New Jersey Online Casino Revenues Rise as In-Person Sinks

New Jersey Online Casino Revenues Rise as In-Person Sinks
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Online slots and table games continue year-over-year revenue increase while New Jersey’s brick-and-mortar properties decline.

New Jersey’s digital real money casino gaming platforms continued their revenue increases to start 2024 even as the state’s venerable in-person industry declined. 

Internet gaming win across the state’s legal digital platforms was $182.3 million for February 2024. The state’s nine Atlantic City casinos generated $211.6 million during that same time. 

This was a nearly 24% year-over-year increase for iGaming. The brick-and-mortar properties declined 2.4% from February 2024 compared to February 2023. 

This continued a trend from January 2024; online casinos generated $183.3 million, a nearly 20% year-over-year increase, compared to $205 million in revenue for the in-person casinos, a roughly 3% decline. 

Key New Jersey gaming figures 

New Jersey online casinos have seen massive growth since 2014, the first full calendar year with legal iGaming. Legal online casinos generated roughly $10 million in monthly gaming win in 2014. Those casinos generated less revenue in calendar year 2014 combined than these platforms garnered in February 2024 alone. 

Digital sportsbooks have also seen tremendous increases since the state’s 2018 launch. The state’s sportsbooks generated $67.6 million in gross revenue in February 2024, the vast majority of which came online. 

The February 2024 revenue totals were a nearly 24% year-over-year increase from February 2023. Compared to February 2019, sportsbooks saw a more than 432% revenue increase. 

Combined, the state’s online slots, table game, and sportsbook revenues are now eclipsing their brick-and-mortar counterparts. At their current trajectories, online slots and table games alone could potentially exceed all in-person gaming. 

New Jersey considers gaming future 

The epicenter of East Coast casino gaming for nearly half a century, New Jersey’s future in the industry appears increasingly digital. 

Atlantic City, home to all nine New Jersey casinos, has recovered and steadied financially since a rash of closures in the wake of the Great Recession beginning in the early 2010’s and again after the COVID-19 pandemic shutdowns a decade later. Casino revenues are now consistently above 2019 figures, the last full year before the pandemic. 

But the pandemic, and the spread of online gaming, has altered New Jersey’s gaming environment.  

Atlantic City is roughly 60 miles from the Philadelphia metro area and 120 miles from New York. Three full-scale casino resorts are set to open in downstate New York in the coming years.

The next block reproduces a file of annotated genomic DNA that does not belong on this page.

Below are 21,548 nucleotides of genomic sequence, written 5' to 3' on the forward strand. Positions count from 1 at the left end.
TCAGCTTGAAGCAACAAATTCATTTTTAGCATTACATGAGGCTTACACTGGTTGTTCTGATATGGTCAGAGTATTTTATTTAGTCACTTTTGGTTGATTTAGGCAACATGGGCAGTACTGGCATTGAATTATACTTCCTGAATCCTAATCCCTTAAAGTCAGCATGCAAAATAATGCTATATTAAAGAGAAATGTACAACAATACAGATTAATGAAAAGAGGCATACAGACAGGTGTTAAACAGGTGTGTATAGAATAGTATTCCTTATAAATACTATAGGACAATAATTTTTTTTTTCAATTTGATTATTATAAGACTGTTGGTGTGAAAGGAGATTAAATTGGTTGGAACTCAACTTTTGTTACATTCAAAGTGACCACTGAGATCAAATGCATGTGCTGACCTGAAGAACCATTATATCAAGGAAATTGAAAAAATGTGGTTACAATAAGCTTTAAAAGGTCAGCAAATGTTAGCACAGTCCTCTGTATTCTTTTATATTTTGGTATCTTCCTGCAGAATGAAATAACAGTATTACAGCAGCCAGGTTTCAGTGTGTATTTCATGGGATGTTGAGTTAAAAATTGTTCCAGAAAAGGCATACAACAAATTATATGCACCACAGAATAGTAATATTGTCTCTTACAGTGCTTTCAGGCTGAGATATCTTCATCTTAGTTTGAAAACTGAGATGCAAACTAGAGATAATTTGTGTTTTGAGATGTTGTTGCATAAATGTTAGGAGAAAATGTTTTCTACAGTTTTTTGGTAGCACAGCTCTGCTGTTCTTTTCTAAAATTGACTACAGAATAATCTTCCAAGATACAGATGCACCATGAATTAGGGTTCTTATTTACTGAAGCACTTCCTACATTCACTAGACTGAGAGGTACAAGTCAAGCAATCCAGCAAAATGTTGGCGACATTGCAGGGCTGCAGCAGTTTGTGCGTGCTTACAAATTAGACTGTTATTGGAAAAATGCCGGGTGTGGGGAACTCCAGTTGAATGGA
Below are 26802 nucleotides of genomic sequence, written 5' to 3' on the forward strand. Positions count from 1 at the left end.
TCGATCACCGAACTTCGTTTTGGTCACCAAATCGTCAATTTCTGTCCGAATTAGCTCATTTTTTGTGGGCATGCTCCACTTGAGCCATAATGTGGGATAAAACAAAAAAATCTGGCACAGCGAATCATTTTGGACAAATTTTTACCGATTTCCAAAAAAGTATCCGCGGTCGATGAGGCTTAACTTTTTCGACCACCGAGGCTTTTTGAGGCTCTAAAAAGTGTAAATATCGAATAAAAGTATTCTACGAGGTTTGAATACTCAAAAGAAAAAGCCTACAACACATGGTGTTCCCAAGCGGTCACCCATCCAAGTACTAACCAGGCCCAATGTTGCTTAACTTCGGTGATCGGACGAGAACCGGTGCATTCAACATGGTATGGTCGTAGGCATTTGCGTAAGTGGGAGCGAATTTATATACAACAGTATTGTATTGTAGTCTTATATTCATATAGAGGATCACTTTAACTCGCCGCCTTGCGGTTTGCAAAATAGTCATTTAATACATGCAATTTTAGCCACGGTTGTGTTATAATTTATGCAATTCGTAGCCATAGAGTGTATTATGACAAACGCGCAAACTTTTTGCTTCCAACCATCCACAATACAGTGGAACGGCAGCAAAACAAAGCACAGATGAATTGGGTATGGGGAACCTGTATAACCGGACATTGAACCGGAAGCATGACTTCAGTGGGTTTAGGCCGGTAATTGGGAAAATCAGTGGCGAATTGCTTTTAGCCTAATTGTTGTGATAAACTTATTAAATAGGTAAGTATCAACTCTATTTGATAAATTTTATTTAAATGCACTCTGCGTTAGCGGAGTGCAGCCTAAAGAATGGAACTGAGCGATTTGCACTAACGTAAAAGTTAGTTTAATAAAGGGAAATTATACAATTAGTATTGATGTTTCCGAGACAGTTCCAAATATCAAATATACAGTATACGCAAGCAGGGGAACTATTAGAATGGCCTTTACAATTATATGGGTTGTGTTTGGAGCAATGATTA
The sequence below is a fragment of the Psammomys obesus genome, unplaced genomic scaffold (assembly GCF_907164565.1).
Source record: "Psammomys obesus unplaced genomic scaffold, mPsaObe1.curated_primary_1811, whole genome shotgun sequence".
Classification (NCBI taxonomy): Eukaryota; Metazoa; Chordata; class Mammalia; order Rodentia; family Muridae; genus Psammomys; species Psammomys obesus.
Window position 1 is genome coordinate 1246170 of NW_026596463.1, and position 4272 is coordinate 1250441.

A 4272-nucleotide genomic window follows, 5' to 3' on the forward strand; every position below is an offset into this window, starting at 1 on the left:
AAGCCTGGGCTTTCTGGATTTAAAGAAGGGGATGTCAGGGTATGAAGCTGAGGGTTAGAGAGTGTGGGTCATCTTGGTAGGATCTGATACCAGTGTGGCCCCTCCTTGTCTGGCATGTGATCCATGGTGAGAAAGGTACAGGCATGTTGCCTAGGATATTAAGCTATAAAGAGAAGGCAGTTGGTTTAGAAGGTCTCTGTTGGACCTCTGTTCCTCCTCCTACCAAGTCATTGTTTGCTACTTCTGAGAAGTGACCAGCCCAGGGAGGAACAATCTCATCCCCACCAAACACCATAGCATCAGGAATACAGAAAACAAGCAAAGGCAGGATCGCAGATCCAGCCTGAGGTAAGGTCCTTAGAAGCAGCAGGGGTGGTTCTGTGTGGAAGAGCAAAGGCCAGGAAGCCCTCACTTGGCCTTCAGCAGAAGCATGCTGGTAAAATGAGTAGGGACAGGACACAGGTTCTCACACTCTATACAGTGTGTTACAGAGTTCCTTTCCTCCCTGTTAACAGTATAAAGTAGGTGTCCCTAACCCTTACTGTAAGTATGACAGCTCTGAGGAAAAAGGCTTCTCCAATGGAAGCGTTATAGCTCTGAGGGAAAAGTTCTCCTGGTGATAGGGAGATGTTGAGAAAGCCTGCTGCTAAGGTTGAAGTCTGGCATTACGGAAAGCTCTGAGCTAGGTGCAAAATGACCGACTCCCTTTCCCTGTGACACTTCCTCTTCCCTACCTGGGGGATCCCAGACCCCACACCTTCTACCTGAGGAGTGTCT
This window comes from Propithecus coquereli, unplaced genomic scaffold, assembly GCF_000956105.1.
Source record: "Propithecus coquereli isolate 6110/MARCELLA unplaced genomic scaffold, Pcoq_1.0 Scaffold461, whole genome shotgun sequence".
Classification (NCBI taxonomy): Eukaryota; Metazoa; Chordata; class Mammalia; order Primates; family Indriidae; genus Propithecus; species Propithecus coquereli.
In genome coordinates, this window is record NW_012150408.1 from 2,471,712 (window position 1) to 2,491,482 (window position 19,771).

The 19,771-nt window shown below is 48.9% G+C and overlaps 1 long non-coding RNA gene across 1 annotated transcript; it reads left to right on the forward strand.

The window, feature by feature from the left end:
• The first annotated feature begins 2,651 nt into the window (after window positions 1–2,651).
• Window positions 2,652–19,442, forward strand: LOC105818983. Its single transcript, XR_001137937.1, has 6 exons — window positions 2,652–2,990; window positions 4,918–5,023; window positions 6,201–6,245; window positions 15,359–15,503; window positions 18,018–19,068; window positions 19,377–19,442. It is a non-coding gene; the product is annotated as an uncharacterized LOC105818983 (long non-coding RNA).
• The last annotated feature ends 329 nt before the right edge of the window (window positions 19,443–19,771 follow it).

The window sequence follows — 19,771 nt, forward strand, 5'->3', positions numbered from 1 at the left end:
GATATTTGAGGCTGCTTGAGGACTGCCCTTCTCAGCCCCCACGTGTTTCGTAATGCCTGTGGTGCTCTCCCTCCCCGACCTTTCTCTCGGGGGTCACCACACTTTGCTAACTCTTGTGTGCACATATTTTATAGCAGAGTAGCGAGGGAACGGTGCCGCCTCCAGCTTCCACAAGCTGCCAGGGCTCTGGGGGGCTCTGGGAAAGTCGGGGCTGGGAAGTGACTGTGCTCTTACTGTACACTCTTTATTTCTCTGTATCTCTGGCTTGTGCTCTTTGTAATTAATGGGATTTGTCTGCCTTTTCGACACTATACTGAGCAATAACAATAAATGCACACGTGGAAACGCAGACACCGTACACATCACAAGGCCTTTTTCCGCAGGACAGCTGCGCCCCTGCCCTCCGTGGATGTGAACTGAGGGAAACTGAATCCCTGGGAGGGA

More critical is the convenience of online gaming. With nearly every gaming option available at a brick-and-mortar casino now legally available on phones in New Jersey, there is a dwindling need to play these games in person. 

For New Jersey, online gaming may continue bolstering gambling revenues – and their ensuing taxes – even as in-person figures continue to fall. 

Other states resist online gaming 

Despite New Jersey’s online gaming growth, other states have resisted digital casinos

Only six other states – Pennsylvania, Michigan, Delaware, Connecticut, Rhode Island, and West Virginia have legal real money U.S. casino gaming. Not coincidently, two of the three border New Jersey. 

Politicians, even in other Mid-Atlantic states that have increasingly supported gambling such as New York and Maryland, have struggled to pass iGaming legalization. The pair entered 2024 as two of the likeliest legalization candidates but neither appears positioned to approve any such legislation this year. 

Opponents, even gaming supporters, have argued online gaming will cannibalize in-person revenues, though studies in existing markets have shown these fears are unfounded. Still, the concern persists, leading organized labor and some brick-and-mortar casino stakeholders to oppose iGaming legalization. 

Other detractors argue online casino games will spark gambling addiction and other societal ills. While mobile sports betting has, comparatively, been better received, earning approval in roughly 30 states, the idea of a “slot machine in every pocket” has proven politically unpalatable in most statehouses. 

Advocates continue pointing to New Jersey as an iGaming success story.  

More than a decade into legal iGaming, the state is seeing gaming revenues complement brick-and-mortar gaming, not take away from it. As casino gaming expands in other states – and younger customers turn increasingly to phone-based entertainment – supports say New Jersey casino iGaming can also be a financial life raft should retail revenues continue to fall. 

New Jersey gaming stakeholders remain bullish both retail and online gaming figures can grow throughout 2024. Early on, its clear digital offerings are the best bet for continued gain.